Feds Find Neglect at Guinea Pig Mill—PETA Urges Police to Act

Group Urges Public Never to Buy Animals or Shop at Pet Stores That Sell Them

For Immediate Release:
November 10, 2020

Nicole Meyer 202-483-7382

Mifflintown, Pa.

Armed with damning U.S. Department of Agriculture reports documenting that hundreds of guinea pigs were forced to live in filth and denied potable water at a breeding mill near Mifflintown, PETA sent a letter today to the Pennsylvania State Police urging them to investigate, with a veterinarian in tow, and, as appropriate, pursue cruelty-to-animals charges against those responsible for causing animals to suffer.

“These reports reveal a hellhole where hundreds of guinea pigs were being kept amid piles of waste, which contaminate their water,” says PETA Senior Vice President Daphna Nachminovitch. “This abject neglect is exactly why PETA urges everyone never to buy animals from pet stores or breeders and always adopt from shelters.”

PETA—whose motto reads, in part, that “animals are not ours to abuse in any way”—opposes speciesism, a human-supremacist worldview. For more information, please visit PETA.org or follow the group on Twitter, Facebook, or Instagram.

PETA’s letter to Lt. David A. Surra, commander of the Criminal Investigation Section, Troop G of the Pennsylvania State Police, follows.

November 10, 2020

Lt. David A. Surra


Criminal Investigation Section, Troop G

Pennsylvania State Police

Dear Lt. Surra:

PETA requests that your agency promptly investigate and, as appropriate, file criminal charges against those responsible for keeping hundreds of guinea pigs amid their own feces and denying them potable water earlier this year at a breeding mill near Mifflintown operated by U.S. Department of Agriculture (USDA) licensee Ammon Lapp. A USDA veterinarian documented the neglect and squalor detailed in the attached reports. We urge your agency to have an independent veterinarian with expertise in guinea pig health and welfare with you when you visit the facility to identify any animals in need of care and opine on the conditions of and for the animals there.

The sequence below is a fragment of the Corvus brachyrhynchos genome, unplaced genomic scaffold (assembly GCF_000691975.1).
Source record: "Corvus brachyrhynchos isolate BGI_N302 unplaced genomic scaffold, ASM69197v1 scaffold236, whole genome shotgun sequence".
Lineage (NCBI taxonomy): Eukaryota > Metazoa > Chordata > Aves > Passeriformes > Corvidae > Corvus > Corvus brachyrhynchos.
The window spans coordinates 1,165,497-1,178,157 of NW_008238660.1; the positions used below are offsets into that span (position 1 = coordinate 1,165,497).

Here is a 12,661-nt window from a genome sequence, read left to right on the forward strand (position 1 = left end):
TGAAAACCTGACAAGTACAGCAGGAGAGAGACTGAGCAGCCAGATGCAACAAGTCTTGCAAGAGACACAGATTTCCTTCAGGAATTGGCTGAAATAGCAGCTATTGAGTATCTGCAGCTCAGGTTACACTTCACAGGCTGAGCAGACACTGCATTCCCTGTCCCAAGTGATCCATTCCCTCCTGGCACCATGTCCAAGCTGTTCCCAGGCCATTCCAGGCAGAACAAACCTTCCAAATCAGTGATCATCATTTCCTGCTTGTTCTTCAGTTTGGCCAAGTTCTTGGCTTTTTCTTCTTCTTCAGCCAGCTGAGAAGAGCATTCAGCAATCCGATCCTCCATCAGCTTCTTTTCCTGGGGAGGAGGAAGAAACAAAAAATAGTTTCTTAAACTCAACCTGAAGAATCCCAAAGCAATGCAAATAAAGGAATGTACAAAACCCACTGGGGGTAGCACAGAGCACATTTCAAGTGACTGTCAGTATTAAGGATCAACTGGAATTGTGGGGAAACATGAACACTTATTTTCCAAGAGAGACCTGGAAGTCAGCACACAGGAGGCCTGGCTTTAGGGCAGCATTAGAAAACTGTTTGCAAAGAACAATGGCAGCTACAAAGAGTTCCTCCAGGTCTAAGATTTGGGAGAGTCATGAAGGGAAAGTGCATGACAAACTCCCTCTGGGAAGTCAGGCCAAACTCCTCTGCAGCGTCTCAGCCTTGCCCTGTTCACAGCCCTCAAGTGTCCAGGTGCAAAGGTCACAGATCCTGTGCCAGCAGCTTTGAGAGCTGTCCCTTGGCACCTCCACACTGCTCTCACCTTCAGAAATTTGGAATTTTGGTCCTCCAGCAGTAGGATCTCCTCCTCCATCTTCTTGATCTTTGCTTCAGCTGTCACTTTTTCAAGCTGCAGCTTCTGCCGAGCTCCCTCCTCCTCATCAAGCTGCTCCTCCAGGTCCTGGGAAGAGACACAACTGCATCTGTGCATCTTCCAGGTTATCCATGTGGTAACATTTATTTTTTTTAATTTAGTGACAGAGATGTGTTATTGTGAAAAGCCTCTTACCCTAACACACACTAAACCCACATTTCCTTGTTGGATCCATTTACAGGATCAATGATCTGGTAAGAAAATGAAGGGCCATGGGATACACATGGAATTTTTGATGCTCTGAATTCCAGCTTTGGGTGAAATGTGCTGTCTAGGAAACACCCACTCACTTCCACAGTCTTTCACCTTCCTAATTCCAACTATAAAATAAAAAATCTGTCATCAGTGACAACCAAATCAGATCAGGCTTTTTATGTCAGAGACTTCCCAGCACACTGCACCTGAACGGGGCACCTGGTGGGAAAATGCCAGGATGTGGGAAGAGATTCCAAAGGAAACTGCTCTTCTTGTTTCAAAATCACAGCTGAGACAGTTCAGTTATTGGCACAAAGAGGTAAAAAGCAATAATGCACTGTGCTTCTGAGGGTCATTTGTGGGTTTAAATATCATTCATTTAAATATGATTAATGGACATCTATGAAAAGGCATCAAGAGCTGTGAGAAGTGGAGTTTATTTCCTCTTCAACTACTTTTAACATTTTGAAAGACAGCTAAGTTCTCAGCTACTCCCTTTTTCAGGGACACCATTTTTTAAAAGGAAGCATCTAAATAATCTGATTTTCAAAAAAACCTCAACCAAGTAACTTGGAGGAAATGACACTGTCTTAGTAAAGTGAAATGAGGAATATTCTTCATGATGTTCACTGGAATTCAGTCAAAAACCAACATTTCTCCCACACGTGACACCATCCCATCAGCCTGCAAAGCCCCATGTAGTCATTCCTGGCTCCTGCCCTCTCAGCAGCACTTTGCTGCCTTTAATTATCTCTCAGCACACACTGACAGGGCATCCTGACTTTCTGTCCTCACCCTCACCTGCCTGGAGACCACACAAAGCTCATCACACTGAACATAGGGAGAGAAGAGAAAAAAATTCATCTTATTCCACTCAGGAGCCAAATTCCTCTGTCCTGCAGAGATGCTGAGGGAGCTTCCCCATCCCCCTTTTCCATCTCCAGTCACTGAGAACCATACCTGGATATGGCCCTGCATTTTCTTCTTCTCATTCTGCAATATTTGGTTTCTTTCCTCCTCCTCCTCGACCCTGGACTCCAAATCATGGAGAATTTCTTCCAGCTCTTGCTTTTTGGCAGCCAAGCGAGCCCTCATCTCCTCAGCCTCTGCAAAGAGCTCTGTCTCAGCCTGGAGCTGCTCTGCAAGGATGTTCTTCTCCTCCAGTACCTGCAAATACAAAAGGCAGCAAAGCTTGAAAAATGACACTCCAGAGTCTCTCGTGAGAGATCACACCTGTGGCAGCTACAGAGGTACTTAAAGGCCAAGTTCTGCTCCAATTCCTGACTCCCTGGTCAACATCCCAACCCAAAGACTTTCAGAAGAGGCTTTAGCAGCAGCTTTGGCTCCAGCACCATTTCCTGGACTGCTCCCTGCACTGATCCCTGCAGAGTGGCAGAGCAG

On October 6, the federal veterinarian found that a majority of the cages confining 273 guinea pigs contained so much feces and debris that the animals’ bedding was barely visible, which she noted can cause disease in the animals and attract “pests.” The veterinarian instructed Lapp to sanitize the cages at least once every two weeks.

In February, the same USDA agent found that most of the 357 guinea pigs on the property at the time only had access to water that was contaminated with their own feces. She warned Lapp about the dangers of failing to provide the animals with potable water.

This systemic neglect appears to violate 18 Pa.C.S. § 5532, which makes it a crime to deny animals clean and sanitary shelter as well as potable water. Action by the USDA doesn’t preclude criminal liability under state law for federally licensed facilities and workers who perpetrate acts of cruelty against animals there. If you’d like to learn more about the USDA’s findings, please see the relevant contact information for the Riverdale, Maryland, office here. Thank you.


Daniel Paden

Vice President of Evidence Analysis

cc:        Trooper Christopher Fox, Public Information Officer, Troop G

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